Project Philippi is an initiative to help out other churches in the area of music. For now it is just a recording but we hope in the future to do more things to help out others, the way that the Philippians poured themselves out for the church in Jerusalem.
The Project Philippi recordings are going to be a small selection of some of our new songs that we have written along with chord charts, lead sheets and backing tracks for each song. We are hoping to print around 200 CDs and send them to music directors around the place as a free gift. Because they are free we will not be getting the most expensive sound out of the recordings. Their purpose will be more to give a new selection of songs to a church.
We are soon to begin work on this so you can be praying for us as we do this that we will be humble and driven by Jesus glory and magnifying his name around our country.
I’ll keep you posted from here about where we are up to with it. Eventually I would love it if you would send me a contact person from your church who could benefit from this initiative.
Totally nothing about singing in this post
I have been made aware of a christian organisation called STOP THE TRAFFIK based in the UK that are on about ending human trafficking in the world. apparantly there are more slaves today then there were when William Wilberforce was around. This horrifies me.
I’m excited by seeing Christians passionate about this stuff. It reminds me that God is a God who cares about justice and who loves the oppressed. As we are changed to be more and more like Jesus, do we care more and more about this stuff?
Creative Arts college and John Newton
Found some cool stuff on the web this morning. The first was an imagined interview between Brian Thomas and John Newton. It’s a bit geeky but kind of cool.
The second is some ideas about an Anglican Creative arts college in Sydney. My gut reaction is that it’s a good question to be asking but I reckon Graham Stanton is on the money when he says the secular colleges are already awesome. It’s exciting seeing an interest in the creative arts though!
This weekend our church spent our meetings with a focus on mission. We had ‘double-up’ at youth on Friday night, cafe del-freeo on Saturday night and Evangelistic night church meeting Sunay night. There was different kinds of music at all of these events and gave me opportunity to think a bit about the role of music in mission. With a view to posting something on it next week, give me some of your thoughts on:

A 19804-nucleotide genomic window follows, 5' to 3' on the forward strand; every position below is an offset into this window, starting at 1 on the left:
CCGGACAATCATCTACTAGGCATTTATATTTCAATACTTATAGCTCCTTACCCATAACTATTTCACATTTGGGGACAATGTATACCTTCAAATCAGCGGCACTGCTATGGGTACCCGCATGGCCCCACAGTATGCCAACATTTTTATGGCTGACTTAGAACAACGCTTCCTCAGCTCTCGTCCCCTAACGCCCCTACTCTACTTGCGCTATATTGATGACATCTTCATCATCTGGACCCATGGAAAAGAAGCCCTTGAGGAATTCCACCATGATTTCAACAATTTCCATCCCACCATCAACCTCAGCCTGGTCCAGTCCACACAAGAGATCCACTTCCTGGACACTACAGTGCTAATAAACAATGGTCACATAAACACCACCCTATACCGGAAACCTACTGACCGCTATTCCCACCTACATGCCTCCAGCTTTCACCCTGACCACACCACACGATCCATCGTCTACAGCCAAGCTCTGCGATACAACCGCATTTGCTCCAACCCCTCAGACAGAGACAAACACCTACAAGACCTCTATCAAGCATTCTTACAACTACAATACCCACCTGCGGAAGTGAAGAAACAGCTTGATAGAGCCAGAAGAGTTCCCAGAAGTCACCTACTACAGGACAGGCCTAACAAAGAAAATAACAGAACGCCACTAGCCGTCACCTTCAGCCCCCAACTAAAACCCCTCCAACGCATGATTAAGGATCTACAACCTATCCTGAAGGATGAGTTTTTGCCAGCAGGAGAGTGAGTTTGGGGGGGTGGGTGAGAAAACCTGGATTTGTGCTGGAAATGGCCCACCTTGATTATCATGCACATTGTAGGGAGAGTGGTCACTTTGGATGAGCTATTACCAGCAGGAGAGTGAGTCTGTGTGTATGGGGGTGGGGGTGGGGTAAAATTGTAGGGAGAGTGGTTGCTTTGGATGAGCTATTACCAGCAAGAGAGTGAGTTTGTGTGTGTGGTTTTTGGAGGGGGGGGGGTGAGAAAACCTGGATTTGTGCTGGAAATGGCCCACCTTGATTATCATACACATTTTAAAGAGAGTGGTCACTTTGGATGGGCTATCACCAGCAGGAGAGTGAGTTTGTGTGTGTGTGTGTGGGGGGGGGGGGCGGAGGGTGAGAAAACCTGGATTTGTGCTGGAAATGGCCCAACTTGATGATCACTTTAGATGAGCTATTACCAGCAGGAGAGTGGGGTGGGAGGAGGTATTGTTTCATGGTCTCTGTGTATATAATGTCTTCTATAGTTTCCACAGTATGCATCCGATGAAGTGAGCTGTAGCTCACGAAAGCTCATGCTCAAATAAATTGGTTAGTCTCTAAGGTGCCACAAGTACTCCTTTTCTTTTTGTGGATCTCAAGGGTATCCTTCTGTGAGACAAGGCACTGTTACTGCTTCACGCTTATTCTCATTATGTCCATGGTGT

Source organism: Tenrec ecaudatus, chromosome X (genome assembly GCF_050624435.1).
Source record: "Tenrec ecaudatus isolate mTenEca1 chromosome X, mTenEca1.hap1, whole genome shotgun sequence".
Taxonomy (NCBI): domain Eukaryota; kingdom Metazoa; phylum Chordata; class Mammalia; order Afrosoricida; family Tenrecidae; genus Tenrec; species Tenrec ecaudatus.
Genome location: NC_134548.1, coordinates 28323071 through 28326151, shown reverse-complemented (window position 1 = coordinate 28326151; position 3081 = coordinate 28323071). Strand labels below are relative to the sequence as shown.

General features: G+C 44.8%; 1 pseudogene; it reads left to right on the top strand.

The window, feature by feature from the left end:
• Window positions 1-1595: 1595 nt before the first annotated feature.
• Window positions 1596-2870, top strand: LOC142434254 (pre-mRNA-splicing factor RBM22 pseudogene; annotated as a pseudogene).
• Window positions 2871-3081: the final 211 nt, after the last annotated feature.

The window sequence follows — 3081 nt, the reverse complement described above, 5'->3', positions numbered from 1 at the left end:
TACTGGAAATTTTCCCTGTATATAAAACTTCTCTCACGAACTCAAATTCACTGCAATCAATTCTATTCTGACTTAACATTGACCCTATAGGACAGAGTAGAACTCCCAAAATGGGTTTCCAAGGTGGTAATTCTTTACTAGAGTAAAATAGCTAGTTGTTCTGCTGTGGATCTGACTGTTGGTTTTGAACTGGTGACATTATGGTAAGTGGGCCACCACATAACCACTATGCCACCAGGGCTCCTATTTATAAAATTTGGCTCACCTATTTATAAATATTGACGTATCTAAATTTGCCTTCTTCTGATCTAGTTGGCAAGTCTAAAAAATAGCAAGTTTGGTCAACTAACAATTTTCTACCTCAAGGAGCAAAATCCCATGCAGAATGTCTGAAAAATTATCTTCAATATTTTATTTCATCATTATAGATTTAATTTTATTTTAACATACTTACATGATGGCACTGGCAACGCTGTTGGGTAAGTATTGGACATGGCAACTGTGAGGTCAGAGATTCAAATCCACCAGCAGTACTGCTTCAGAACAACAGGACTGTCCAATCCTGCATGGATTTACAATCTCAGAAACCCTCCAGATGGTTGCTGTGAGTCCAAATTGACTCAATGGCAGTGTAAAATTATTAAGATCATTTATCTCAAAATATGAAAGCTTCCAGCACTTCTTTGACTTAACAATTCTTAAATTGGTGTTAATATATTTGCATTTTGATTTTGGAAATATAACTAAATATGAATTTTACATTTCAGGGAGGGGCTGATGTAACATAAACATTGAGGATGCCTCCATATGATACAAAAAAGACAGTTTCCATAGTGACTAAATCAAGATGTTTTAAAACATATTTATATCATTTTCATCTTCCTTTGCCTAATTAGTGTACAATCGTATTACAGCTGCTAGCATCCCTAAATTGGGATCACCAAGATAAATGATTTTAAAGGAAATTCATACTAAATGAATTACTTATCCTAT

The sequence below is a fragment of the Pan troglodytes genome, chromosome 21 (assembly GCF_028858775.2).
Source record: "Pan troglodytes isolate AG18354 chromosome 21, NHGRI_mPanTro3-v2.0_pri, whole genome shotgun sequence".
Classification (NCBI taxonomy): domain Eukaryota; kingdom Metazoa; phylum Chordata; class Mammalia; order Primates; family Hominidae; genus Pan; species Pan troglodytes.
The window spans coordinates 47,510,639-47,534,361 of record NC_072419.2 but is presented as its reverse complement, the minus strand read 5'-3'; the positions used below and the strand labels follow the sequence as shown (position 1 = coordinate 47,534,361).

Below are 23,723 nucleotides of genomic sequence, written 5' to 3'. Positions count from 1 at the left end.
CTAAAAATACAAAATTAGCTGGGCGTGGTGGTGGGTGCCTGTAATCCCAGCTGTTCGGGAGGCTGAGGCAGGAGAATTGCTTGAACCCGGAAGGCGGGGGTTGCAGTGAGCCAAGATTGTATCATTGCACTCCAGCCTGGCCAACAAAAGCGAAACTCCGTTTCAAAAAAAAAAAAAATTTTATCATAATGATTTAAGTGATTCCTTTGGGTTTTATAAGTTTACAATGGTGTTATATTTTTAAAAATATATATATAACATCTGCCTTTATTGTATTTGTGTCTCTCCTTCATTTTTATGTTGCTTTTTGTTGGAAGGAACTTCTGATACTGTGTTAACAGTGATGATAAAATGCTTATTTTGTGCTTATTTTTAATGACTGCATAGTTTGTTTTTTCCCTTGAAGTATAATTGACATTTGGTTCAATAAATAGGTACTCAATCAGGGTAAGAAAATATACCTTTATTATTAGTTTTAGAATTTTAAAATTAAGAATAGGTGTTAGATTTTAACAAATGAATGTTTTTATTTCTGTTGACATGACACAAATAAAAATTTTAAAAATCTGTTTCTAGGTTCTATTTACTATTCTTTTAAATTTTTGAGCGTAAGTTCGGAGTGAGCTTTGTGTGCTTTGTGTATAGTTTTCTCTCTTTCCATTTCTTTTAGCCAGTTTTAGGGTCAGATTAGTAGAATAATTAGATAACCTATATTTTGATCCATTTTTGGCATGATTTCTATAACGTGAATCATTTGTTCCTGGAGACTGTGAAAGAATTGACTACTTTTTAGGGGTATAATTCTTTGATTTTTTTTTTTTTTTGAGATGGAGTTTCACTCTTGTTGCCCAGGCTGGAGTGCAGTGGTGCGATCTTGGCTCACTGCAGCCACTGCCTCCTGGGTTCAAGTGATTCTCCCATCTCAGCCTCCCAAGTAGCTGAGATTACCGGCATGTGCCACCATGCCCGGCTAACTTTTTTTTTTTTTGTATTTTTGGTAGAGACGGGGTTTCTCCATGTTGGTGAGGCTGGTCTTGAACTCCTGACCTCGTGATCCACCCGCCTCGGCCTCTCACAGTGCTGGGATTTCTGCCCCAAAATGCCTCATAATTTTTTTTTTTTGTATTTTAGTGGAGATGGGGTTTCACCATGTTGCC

Should we sing at mission events?
Is it ok to have non-Christian artists perform at mission events?
What should music look like in different mission contexts?
Should we have door to door carol teams?
The trouble with ‘and’
Colossians 3:16 in the NIV says:
“Let the word of Christ dwell in you richly as you teach and admonish one another with all wisdom, and as you sing psalms, hymns and spiritual songs with gratitude in your hearts to God.”
I find this very helpful as I think about church music. Our singing is in response to God and it springs from his word in our hearts. This means our singing should be biblical and it should be filled with thanksgiving and joy. But… the ESV translation of the same verse doesn’t contain an important word. Check it out:
“Let the word of Christ dwell in you richly, teaching and admonishing one another in all wisdom, singing psalms and hymns and spiritual songs, with thankfulness in your hearts to God.”
In the ESV there is no ‘and’ between teaching and admonishing and singing. In the NIV translation it depicts these two activities as being separate but both springing from the word. The ESV and the greek however depict singing as being something you do to teach and admonish one another.
This is HUGE!
When we sing to one another we are teaching each other. I asked the music team at our church how they saw this happening and they came up with two great responses.
1. We teach each other by singing truths to one another. We remind each other of great things that Christ has done and how awesome He is. This is the proclamationary (?) nature of church singing. Proclaiming God’s wonderous deeds.
2. We teach each other by responding appropriately to what we sing. If I am singing a celebratory song about Christ’s victory then my face will show others that I am celebrating and this will encourage them and remind them that yes, it is exciting that Jesus is Lord. If my expression shows sorrow in a song that talks about repentance then I am teaching and reminding the congregation to feel the weight of their sin.